• Join over 1.2 million students every month
  • Accelerate your learning by 29%
  • Unlimited access from just £6.99 per month
  1. 1
  2. 2
  3. 3
  4. 4
  5. 5
  6. 6
  7. 7
  8. 8
  9. 9
  10. 10
  11. 11
  12. 12
  13. 13
  14. 14
  15. 15
  16. 16
  17. 17
  18. 18
  19. 19

The scale of the sport and its contribution to the UK economy

Extracts from this document...


Task 1 - The scale of the sport and its contribution to the UK economy Introduction Sport and physical activity has been part of society for thousands of years. Now sport is not only a past time but a big business. The industry in the UK accounts for 1.6% of the economy, and in 1998 was worth over �11 billion in consumer spending. The main break down of this is: - Participation - includes admissions to things like Leisure centres, club membership, hire charges - Sports clothing - Sports footwear - Equipment - Spectating There is hardly an athletic contest anywhere in the world that does not attract an audience. This means there is a demand for the particular type of entertainment offered. Where there is a demand, ways will be found by enterprising individuals and organizations to exploit it as a source of income. Football This is practically true with football due to the phenomenal scale of the sport. A clue to the scale is the shear number of people that participate in football; this is around seven million across the country, with over 5million children included in that figure. The grassroots set up is well established with 40,000 clubs, 45,000 pitches, 2,000 leagues Its easy to get involved. Football is Britain's most popular team sport shown in table 1.1 and 1.2., for participation. If these figures included speciation Football would definitely top the table. The consumer type of interest in football creates jobs; there are around 6,000 people directly employed by football, and thousand more which related jobs. Professional clubs employ: - Managers - Coaches - Players - Board Directors - Grounds men - Physiotherapists - Psychologists For premiership clubs, crowds for matches can exceed 60,000. So on match days there will also be stewards and security guards. The crowd also provide a market for refreshments, programmes and other souvenirs which creates more jobs. ...read more.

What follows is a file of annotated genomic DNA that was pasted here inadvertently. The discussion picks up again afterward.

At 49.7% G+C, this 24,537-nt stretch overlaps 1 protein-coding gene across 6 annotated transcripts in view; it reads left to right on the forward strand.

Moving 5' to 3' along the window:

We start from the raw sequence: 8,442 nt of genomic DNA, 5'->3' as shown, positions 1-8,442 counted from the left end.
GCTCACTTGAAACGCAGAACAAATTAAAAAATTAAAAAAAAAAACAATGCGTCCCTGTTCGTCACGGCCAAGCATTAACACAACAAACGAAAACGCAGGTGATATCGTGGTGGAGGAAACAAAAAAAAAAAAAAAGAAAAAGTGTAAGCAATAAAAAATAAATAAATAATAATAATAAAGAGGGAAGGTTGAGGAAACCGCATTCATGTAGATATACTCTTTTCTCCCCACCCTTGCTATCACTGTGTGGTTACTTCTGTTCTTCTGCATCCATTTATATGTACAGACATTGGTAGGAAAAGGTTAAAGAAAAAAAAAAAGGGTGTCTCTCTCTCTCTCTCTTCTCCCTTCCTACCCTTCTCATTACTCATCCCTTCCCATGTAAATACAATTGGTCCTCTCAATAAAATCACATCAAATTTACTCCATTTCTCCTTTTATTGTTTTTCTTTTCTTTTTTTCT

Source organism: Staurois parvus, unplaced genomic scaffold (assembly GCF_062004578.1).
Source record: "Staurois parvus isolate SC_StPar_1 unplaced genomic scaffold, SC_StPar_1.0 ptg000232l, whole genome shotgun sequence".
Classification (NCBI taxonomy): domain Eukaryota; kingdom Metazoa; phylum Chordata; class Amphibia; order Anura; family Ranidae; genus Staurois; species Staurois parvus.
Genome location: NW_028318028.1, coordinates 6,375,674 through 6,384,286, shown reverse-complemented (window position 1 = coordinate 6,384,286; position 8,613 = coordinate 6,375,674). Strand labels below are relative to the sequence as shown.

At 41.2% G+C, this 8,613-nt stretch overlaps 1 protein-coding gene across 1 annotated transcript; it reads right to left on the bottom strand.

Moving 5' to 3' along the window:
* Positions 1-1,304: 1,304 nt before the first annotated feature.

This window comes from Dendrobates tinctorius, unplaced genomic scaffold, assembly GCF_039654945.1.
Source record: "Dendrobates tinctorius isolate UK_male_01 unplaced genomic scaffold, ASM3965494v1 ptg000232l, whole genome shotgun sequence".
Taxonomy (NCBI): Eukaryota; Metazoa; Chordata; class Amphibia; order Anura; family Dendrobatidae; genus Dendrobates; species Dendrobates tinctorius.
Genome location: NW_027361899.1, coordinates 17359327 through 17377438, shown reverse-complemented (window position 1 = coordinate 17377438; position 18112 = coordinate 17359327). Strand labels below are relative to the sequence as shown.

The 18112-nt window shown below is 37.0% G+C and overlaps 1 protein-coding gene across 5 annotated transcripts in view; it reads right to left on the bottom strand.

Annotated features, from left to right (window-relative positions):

The internet has thousands of websites that offer football results, fixtures, statistics and facts. Using a search engine on the internet with football in the UK as the specification over 7 million sites are retrieved. In comparison if we do the same thing for hockey there a mere 1 million results and its also possible a significant number of these are orientated around ice hockey. The technology is such now that its possible to view matches over a broadband connection, this is a new idea but there are already companies set up to provide the service, 'the-football.com' are striving to make video or live broadcast on demand of your favourite team anywhere in the world possible. Another plan that had the potential to revolutionise football further was the media buying into clubs or in fact taking them over. In 1999 the satellite operator 'BSkyB' attempted to take over Man United Football Club with a bid worth over �600 million. This offer was blocked by the government is it was deemed to have the to potential to corrupt the sport. But in the future it's not unlikely that more deals like this could be offered, it's a question of how long the sport can withstand this pressure. The AC Milan owner Silvio Berlusconi has a vision for an extensive media network he said "One day coverage of football will be so wide-ranging that we will have to let the fans into the stadium free of charge." Task 5 Sports coverage used to be restricted in its audience size, usually limited to those present. But this was before mass media, there problem anymore, its possible to broadcast a sporting event to practically anyone in the world using television, radio or digital media using the internet. But to make it worth while for the media companies, there has to be a wide audience and interest in the sport, hockey meets its problem here, with no great following there no real demand for regular coverage. ...read more.